Senate President Aquilino “Koko” Pimentel III said what the country needs is an economy powered by clean, cheap, and reliable sources of energy as part of the administration’s program of government for change.
Pimentel made the remarks as he welcomed on Tuesday the International Atomic Energy Agency (IAEA) conference on the prospects for nuclear power in the Asia-Pacific region at the Diamond Hotel in Manila.
He said the new, bold, and daring initiatives of President Duterte, whom he described as an unconventional leader, are aimed at bringing changes not only to improve law and order but also the lives of the people.
“We have a new and unconventional president, who won on a program of government for change,” he said.
It is fortunate, he added, that the President’s political lieutenants and supporters, just like him, are willing, ready and able to think outside the box to pursue new solutions to age-old problems of Philippine society.
Because of this willingness, he said, “we are now going to tackle quality of life issues for all Filipinos.”
Pimentel said one factor contributing immensely to a high or desirable quality of life is the availability of power and its cost, both to the consumer and to the environment.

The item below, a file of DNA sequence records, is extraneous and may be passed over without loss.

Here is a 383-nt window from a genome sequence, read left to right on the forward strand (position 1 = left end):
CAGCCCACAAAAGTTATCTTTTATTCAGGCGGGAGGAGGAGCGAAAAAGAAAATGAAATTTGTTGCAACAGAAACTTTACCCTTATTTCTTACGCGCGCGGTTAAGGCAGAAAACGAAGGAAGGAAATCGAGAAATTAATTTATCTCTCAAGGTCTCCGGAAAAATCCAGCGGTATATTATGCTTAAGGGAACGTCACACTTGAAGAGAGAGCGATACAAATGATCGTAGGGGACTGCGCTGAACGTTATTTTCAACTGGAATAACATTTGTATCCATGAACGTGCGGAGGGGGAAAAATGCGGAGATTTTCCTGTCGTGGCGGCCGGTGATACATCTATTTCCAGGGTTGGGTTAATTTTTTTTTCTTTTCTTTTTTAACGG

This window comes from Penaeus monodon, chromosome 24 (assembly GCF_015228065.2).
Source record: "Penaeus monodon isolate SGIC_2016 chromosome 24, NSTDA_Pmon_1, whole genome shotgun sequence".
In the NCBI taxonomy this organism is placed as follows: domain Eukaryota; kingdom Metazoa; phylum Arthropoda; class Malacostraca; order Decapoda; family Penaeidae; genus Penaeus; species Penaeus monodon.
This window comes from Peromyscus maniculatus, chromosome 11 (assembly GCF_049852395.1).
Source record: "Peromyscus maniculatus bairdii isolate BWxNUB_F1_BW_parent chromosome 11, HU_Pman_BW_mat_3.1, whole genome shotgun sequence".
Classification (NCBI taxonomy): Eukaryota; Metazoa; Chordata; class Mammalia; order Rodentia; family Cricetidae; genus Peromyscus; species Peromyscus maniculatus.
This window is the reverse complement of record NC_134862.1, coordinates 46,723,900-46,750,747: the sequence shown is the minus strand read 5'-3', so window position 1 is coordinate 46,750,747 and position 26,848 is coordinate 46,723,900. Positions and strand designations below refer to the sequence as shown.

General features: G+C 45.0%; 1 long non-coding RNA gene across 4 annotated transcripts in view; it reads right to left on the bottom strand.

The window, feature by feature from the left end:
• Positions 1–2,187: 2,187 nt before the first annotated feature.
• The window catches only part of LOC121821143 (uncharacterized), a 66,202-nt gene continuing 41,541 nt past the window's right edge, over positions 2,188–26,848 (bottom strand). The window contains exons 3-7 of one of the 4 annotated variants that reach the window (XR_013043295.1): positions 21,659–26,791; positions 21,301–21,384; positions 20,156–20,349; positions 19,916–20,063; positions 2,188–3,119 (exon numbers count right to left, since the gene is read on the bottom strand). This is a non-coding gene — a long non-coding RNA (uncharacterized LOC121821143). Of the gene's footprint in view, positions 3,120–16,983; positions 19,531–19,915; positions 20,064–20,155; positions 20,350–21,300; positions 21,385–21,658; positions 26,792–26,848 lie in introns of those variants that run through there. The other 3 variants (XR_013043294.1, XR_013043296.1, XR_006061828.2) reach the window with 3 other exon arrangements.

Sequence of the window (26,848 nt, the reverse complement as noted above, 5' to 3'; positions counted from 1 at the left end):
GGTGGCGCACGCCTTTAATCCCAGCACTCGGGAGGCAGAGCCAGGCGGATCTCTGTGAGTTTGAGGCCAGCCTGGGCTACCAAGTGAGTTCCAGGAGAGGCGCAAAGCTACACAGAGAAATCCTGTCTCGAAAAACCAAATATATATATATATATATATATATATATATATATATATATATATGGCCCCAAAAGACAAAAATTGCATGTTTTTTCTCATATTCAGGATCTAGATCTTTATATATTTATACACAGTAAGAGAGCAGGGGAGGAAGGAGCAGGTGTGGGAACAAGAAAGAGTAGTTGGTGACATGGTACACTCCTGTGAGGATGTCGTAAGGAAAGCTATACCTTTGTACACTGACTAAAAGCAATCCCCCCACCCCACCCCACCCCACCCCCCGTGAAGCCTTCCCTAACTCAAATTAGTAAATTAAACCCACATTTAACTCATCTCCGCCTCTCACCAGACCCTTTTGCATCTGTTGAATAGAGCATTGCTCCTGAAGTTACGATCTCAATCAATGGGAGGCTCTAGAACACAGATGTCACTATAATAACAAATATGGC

He said after President Duterte has successfully addressed the law and order issues, the Philippine economy is expected to take off in a trajectory never seen before.
“That is the change that is coming,” said Pimentel.
He said the government is pursuing efforts to look for alternatives to fossil fuel because, “we want our countrymen and future generations to enjoy modern conveniences without sacrificing the purity of the environment.”
One such alternative, he said, is nuclear power that offers so much potential.
Pimentel said many countries have already benefitted from it, but nuclear power can also have very serious negative consequences, especially since the country is located in the so-called Pacific Ring of Fire.
“We must study nuclear power carefully,” he said. “Our conclusions must be based on scientific evidence and not on political or ideological considerations.”
He thanked the organizers for bringing the event to Manila, saying “this conference will surely start a debate on the desirability of nuclear power here in our country which can only be beneficial to us as we will be educated on the pros and cons of nuclear power.”
“And whatever will be the outcome of your conference, we will all be beneficiaries. For we would have shown that change is here,” said Pimentel, noting that nuclear power, as an alternative energy, is a possibility.
He said finding alternatives to fossil fuel is a necessity today in order to advance the quality of life of all mankind.
“Let us use our ‘Kokote’ and welcome that change that is coming, because we are that change and we are going to make it happen,” he added. pr